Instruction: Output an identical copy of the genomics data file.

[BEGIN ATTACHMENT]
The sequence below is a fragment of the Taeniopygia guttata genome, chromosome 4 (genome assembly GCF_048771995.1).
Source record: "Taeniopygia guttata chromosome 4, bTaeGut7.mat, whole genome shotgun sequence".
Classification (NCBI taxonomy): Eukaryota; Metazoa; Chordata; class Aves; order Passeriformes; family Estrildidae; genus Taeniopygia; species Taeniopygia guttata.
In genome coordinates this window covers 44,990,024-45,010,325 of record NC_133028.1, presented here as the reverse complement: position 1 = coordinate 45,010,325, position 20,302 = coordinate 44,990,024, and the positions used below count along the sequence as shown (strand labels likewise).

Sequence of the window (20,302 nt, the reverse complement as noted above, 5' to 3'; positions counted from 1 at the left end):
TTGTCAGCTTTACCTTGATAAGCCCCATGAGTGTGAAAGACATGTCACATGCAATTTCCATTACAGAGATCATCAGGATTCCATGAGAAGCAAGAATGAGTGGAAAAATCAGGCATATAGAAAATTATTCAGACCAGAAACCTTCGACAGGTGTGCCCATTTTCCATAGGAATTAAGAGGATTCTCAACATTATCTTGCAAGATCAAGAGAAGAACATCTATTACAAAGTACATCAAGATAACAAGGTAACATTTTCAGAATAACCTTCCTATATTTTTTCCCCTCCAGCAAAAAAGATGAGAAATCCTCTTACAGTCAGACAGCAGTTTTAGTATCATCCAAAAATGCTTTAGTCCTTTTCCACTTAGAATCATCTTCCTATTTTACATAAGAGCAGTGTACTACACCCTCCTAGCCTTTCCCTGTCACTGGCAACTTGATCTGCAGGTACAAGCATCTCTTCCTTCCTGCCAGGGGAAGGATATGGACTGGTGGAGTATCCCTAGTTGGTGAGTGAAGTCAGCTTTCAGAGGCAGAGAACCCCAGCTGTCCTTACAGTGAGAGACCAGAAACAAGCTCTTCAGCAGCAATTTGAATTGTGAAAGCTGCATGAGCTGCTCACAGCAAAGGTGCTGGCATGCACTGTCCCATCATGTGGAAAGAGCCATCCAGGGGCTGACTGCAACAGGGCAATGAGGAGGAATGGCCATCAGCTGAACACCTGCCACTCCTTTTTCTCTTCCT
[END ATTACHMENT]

The sequence below is a fragment of the Taeniopygia guttata genome, chromosome 4 (genome assembly GCF_048771995.1).
Source record: "Taeniopygia guttata chromosome 4, bTaeGut7.mat, whole genome shotgun sequence".
Classification (NCBI taxonomy): Eukaryota; Metazoa; Chordata; class Aves; order Passeriformes; family Estrildidae; genus Taeniopygia; species Taeniopygia guttata.
In genome coordinates this window covers 44,990,024-45,010,325 of record NC_133028.1, presented here as the reverse complement: position 1 = coordinate 45,010,325, position 20,302 = coordinate 44,990,024, and the positions used below count along the sequence as shown (strand labels likewise).

Sequence of the window (20,302 nt, the reverse complement as noted above, 5' to 3'; positions counted from 1 at the left end):
TTGTCAGCTTTACCTTGATAAGCCCCATGAGTGTGAAAGACATGTCACATGCAATTTCCATTACAGAGATCATCAGGATTCCATGAGAAGCAAGAATGAGTGGAAAAATCAGGCATATAGAAAATTATTCAGACCAGAAACCTTCGACAGGTGTGCCCATTTTCCATAGGAATTAAGAGGATTCTCAACATTATCTTGCAAGATCAAGAGAAGAACATCTATTACAAAGTACATCAAGATAACAAGGTAACATTTTCAGAATAACCTTCCTATATTTTTTCCCCTCCAGCAAAAAAGATGAGAAATCCTCTTACAGTCAGACAGCAGTTTTAGTATCATCCAAAAATGCTTTAGTCCTTTTCCACTTAGAATCATCTTCCTATTTTACATAAGAGCAGTGTACTACACCCTCCTAGCCTTTCCCTGTCACTGGCAACTTGATCTGCAGGTACAAGCATCTCTTCCTTCCTGCCAGGGGAAGGATATGGACTGGTGGAGTATCCCTAGTTGGTGAGTGAAGTCAGCTTTCAGAGGCAGAGAACCCCAGCTGTCCTTACAGTGAGAGACCAGAAACAAGCTCTTCAGCAGCAATTTGAATTGTGAAAGCTGCATGAGCTGCTCACAGCAAAGGTGCTGGCATGCACTGTCCCATCATGTGGAAAGAGCCATCCAGGGGCTGACTGCAACAGGGCAATGAGGAGGAATGGCCATCAGCTGAACACCTGCCACTCCTTTTTCTCTTCCT